Katinnganiq Smart City Challenge Prize: Privacy Implications

by Sara Bannerman

By Serguei Tabatchenko, CIPPIC Intern

What is the plan?

    The Katinnganiq proposal “Community, Connectivity, and Digital Access for Life Promotion in Nunavut” is a collaborative application by the Nunavut Association of Municipalities, the Embrace Life Council, the Quajigiartiit Health Research Centre and the Pinnguaq Association on behalf of 25 Nunavut municipalities. The Katinnganiq application video states that the application’s goal is to implement protective and preventative measures to reduce the risk of suicide in Nunavut and increase the amount and accessibility of peer support networks, educational resources and creative outlets that promote positive Mental Health to all Nunavummiut. It will do so by implementing creative technology solutions and addressing physical, spiritual and mental wellness within the territory (p 5). The $10 million grant will be used to support 6 digital and physical projects, which will include makerspaces, the te(a)ch k-12 computer programming curriculum, mesh networks, digital art therapies, mental health and wellness applications and Nunavut’s 211 app (p 15). 

    The initiative will be implemented by the Katinnganiq Makerspace Network (“KMN”), an umbrella non-profit organization that will be responsible for co-managing and implementing the project in the 25 municipalities involved (p 15). The proposal will be implemented through 5 different milestones, and each municipality will have a local delivery organization, or a “KMN-L”, that will implement these milestones within its community. It will be interesting to see how this governance model will impact the efficiency and usefulness of the project considering there are so many different parties involved.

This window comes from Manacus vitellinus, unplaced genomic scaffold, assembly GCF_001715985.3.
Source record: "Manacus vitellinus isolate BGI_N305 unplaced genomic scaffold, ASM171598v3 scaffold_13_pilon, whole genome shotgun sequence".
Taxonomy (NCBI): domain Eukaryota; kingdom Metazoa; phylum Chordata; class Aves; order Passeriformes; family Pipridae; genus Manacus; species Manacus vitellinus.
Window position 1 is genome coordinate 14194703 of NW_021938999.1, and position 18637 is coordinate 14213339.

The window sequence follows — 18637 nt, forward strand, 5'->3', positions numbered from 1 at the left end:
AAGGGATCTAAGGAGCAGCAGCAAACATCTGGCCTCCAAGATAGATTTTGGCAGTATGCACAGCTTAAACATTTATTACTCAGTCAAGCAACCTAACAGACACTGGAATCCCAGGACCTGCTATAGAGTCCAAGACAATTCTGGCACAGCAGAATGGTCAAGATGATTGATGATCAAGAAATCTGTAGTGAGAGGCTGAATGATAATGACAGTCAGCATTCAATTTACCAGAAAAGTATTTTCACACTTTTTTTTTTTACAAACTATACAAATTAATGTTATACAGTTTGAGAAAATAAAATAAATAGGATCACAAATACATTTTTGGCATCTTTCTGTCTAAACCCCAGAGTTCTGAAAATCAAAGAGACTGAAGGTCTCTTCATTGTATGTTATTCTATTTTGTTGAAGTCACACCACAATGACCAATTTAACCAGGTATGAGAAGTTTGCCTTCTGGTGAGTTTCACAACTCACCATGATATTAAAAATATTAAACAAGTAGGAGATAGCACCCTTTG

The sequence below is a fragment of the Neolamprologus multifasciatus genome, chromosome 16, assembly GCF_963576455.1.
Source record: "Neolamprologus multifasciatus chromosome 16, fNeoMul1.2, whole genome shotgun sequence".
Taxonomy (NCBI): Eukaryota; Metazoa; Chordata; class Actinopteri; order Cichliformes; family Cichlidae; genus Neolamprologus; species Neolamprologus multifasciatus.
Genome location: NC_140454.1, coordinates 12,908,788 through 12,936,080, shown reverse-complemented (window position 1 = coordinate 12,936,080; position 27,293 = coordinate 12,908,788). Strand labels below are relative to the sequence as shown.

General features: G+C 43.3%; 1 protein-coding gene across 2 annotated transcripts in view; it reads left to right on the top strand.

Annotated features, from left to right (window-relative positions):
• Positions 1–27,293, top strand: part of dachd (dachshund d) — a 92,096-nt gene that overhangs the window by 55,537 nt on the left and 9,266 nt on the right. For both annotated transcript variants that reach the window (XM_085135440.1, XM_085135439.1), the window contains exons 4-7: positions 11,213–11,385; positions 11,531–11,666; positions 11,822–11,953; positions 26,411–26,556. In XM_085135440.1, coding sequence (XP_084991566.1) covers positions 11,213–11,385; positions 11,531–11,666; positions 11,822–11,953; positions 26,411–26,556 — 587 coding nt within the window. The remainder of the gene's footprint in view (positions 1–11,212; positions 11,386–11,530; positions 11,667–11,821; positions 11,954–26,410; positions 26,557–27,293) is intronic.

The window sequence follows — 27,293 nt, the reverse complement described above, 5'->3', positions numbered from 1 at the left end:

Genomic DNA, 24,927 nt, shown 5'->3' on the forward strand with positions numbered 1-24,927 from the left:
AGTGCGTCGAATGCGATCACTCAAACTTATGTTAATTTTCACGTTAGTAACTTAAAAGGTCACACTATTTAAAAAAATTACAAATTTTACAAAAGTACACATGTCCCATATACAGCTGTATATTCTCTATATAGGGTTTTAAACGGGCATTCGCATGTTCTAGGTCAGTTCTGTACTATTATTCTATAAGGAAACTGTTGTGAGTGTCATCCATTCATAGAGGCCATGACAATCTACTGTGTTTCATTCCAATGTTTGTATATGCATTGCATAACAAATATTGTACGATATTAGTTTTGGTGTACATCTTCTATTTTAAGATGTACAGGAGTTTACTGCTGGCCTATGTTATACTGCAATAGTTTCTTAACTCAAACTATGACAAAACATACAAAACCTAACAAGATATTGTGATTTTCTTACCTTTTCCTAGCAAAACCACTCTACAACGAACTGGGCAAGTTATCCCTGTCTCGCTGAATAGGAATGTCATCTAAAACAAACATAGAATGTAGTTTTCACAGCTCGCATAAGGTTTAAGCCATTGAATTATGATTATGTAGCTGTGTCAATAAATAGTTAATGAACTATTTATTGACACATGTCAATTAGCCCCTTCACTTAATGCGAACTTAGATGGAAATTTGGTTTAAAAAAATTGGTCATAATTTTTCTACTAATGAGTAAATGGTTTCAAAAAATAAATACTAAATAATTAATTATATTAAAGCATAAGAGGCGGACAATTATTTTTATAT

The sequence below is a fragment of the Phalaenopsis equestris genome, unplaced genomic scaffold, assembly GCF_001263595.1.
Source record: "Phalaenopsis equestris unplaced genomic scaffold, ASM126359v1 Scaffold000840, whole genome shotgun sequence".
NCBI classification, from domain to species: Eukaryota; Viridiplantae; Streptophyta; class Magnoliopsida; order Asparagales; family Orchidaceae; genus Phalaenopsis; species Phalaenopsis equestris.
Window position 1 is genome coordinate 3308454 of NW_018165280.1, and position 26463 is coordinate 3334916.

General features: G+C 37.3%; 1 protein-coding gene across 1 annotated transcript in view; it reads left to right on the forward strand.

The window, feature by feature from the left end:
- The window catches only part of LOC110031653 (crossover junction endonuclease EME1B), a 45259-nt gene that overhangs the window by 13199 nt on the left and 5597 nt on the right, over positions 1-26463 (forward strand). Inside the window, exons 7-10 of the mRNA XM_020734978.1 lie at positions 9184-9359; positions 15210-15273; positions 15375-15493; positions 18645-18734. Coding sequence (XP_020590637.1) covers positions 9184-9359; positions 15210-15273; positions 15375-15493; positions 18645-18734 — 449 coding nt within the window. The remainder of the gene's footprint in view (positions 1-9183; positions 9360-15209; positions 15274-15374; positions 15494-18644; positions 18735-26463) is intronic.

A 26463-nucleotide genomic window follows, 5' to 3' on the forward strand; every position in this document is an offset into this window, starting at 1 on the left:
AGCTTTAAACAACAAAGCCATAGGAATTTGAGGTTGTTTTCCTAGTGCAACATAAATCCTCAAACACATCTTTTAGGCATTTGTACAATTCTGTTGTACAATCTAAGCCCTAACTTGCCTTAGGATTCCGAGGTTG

The 5 milestones

The first milestone involves setting up the KMN office space and infrastructure, drafting a Charter that serves as a contract between the award recipients and the KMN, and create a detailed roadmap for project implementation in each municipality (p 48). The KMN would be smart to secure tenders with local businesses for its infrastructure and organizational needs, which would not only drive economic growth in remote communities but also build a strong sense of community. It’s worth noting that this milestone is also in accordance with the Nunavut Lands Claim Agreement and Canada’s newly released Digital Charter principles, one of which calls for equal opportunity for Canadians to participate and compete in the digital world. Overall, the successful implementation of this milestone will likely determine the success of the remaining milestones, so it will be interesting to see how the KMN implement their plans at this stage.

    The second milestone seeks to develop KMN content and platforms for the te(a)ch k-12 curriculum, which became publicly available on March 5, 2019 (p 49). This will involve developing an Elder-led curriculum and 40 adult learning lessons designed to improve digital literacy within Nunavut. As well, the milestone calls for new community data centers that have the workstations and network infrastructure required to support the project. The third milestone involves delivering the te(a)ch programs to youth across the municipalities and using an interconnected, open source and web-based platform like Git to deploy new programming and updates across all municipalities at once (p 50).